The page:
The Armenians have a long history in the Syrian economic capital of Aleppo, dating back to the 11th Century A.D. when the Seljuk Turks captured Byzantine controlled Armenia, creating the first known diaspora of Armenians from their ancestral homeland in the East Anatolia of present-day Turkey.

Following the Armenian Genocide of 1915, hundreds of thousands of Armenian civilians poured into northern Syria, settling in the provinces of Aleppo, Al-Hasakah, Al-Raqqa, Latakia, and the Homs.

However, the largest community of Armenians in the Middle East (1915-present) still resides in historical Aleppo City, despite the founding of present day Armenia in 1918.

Syrian-Armenians in Present-Day Syria:

Syrian-Armenians have remained an integral part of Syrian society, with many civilians enjoying Syrian citizenship, while also being allowed to maintain their ethnic and cultural identity amid the rise of Arab Nationalism in the 1950s.

It should come as no surprise that Syrian-Armenians have a long storied history in the Syrian Arab Army (SAA), as tens of thousands of Armenian men have served on the frontlines of every 20th Century Syrian war; in fact, one of the founding fathers of the aforementioned army was a Syrian-Armenian man, ‘Aram Karamanoukian (1910-1996) – he remains beloved in his adopted home of Aleppo.

Armenians in the Syrian Army:

Since the inception of the Syrian Conflict (2011-present), the Syrian-Armenian community has remained ardently loyal to the Syrian Arab Army and Syrian Government, serving on the frontlines of every major battle against the Syrian Opposition forces.

Known as fierce fighters, many Syrian-Armenian men conscripted in the Syrian Arab Army tend to serve in the 106th Brigade of the Republican Guard – a predominately Christian contingent of the Special Forces that is predominately made-up of Syrian Armenians from Aleppo and Syrian Christians from the northern Hama city of Mhardeh.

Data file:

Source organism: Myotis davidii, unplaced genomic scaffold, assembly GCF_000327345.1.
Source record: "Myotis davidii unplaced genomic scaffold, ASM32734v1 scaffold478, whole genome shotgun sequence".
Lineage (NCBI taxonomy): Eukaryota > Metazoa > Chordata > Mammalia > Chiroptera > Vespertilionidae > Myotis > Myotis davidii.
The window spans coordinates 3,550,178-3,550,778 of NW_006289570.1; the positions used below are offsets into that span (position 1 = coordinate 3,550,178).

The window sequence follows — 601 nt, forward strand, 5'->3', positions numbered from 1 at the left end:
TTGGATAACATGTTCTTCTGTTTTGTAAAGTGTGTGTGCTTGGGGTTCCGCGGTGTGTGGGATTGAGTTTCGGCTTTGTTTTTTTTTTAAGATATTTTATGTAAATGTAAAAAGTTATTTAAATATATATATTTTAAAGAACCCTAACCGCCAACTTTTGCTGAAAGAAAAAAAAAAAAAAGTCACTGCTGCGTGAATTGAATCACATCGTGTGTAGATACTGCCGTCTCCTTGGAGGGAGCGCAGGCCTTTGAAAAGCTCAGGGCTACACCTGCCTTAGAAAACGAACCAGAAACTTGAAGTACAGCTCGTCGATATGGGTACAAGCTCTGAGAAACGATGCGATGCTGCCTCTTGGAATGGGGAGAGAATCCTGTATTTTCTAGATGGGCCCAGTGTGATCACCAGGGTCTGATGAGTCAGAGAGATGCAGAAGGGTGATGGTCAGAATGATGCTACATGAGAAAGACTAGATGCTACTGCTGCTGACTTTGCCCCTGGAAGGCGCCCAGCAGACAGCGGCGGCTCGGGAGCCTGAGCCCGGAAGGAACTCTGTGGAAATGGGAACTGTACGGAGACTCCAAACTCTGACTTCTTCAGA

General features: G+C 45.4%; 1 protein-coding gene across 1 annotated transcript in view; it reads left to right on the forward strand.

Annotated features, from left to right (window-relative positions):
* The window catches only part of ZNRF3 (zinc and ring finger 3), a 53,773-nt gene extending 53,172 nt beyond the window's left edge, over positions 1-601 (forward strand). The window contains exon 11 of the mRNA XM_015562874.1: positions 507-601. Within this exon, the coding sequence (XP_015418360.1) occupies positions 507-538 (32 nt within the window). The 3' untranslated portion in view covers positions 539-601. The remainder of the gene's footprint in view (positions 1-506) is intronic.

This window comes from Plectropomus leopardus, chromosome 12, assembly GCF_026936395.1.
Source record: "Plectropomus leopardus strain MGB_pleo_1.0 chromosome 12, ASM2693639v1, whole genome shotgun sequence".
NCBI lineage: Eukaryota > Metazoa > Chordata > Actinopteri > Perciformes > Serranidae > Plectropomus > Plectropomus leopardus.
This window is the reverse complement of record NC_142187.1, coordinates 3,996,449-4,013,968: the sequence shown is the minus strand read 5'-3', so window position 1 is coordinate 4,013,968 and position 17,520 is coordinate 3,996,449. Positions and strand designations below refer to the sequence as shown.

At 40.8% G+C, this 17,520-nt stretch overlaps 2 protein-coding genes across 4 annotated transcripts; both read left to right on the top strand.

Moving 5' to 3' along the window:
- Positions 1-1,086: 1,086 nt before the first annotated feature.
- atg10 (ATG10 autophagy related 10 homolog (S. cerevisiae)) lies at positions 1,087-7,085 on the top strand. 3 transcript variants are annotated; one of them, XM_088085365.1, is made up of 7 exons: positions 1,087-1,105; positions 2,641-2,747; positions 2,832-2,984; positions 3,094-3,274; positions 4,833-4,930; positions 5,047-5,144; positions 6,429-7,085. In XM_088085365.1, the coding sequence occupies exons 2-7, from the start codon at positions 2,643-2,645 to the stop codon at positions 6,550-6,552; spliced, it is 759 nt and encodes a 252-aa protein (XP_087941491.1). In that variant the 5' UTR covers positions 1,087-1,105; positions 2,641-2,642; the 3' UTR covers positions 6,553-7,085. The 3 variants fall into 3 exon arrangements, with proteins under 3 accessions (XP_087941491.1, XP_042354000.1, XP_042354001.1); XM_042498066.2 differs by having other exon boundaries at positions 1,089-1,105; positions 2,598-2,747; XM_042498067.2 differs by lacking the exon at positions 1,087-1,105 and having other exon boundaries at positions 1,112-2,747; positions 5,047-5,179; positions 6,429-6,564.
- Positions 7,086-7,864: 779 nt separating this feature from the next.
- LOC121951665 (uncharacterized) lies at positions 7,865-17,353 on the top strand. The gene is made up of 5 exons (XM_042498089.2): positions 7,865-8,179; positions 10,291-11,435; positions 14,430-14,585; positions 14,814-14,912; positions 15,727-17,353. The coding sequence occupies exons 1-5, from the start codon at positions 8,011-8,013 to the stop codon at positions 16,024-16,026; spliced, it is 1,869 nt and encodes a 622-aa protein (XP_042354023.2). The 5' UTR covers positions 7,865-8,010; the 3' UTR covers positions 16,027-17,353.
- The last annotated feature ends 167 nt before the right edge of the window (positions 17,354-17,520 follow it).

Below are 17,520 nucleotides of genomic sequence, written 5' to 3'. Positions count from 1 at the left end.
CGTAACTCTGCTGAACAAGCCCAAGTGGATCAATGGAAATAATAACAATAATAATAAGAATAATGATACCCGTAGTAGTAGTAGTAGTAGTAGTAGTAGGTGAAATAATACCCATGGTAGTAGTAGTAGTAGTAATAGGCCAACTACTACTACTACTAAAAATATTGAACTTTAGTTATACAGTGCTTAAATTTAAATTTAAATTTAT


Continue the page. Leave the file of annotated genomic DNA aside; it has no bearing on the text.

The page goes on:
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When Aleppo came under attack by the Free Syrian Army (FSA) in Summer of 2012; it was the Syrian-Armenians that took up arms to protect their districts inside the city.

Without the fierce resistance from the Syrian-Armenians in Aleppo City, the future Islamist rebel fighters would have overrun the historical districts of the provincial capital.

Induction into the National Defense Forces (NDF):

In early 2014, the Syrian Arab Army’s Central Command – under the guidance of Iranian military advisors – formed the civilian-led “National Defense Forces” to protect areas where the Syrian Arab Army is absent.

Within weeks, the NDF was flooded with recruits from all over Syria; however, following the Al-Qaeda, FSA, and Harakat Ahrar Al-Sham’s offensive at the predominately Armenian town of Kassab, this civilian-led militia received a significant boost of 17,000 Armenian volunteers from Aleppo City in order to protect their land.

When the Syrian Arab Army recaptured the town of Kassab in late 2014, they were assisted by hundreds of Syrian-Armenian volunteers from Aleppo, who viewed this battle as a moral imperative against the Islamist forces attempting to force another diaspora.

Defense of Aleppo:

Save the Palestinians of Nayrab Refugee Camp, Al-Ba’ath Brigades, NDF, and the Syrian Arab Army, there has been no other force inside of Aleppo City that has helped defend the provincial capital from Islamist rebel militants like the Armenian militias.

In June 2015, the newly formed conglomerate of Al-Qaeda groups “Ansar Al-Halab” launched a large-scale offensive in west and north Aleppo, capturing territory in the Al-Rashideen District after fierce clashes with the Syrian Armed Forces.

Where the Islamist rebels couldn’t advance at were the Al-Khalidiyah, Al-‘Azizah, and Suleimaniyah Districts, as the Syrian-Armenian NDF soldiers were unwilling to concede an inch of ground to the Al-Qaeda forces.

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The Syrian-Armenians of Aleppo label the Islamist rebel fighters as “Ottoman terrorists”, motivating their people to defend their land from – who they believe to be – the same forces that committed the 1915 Genocide.

 

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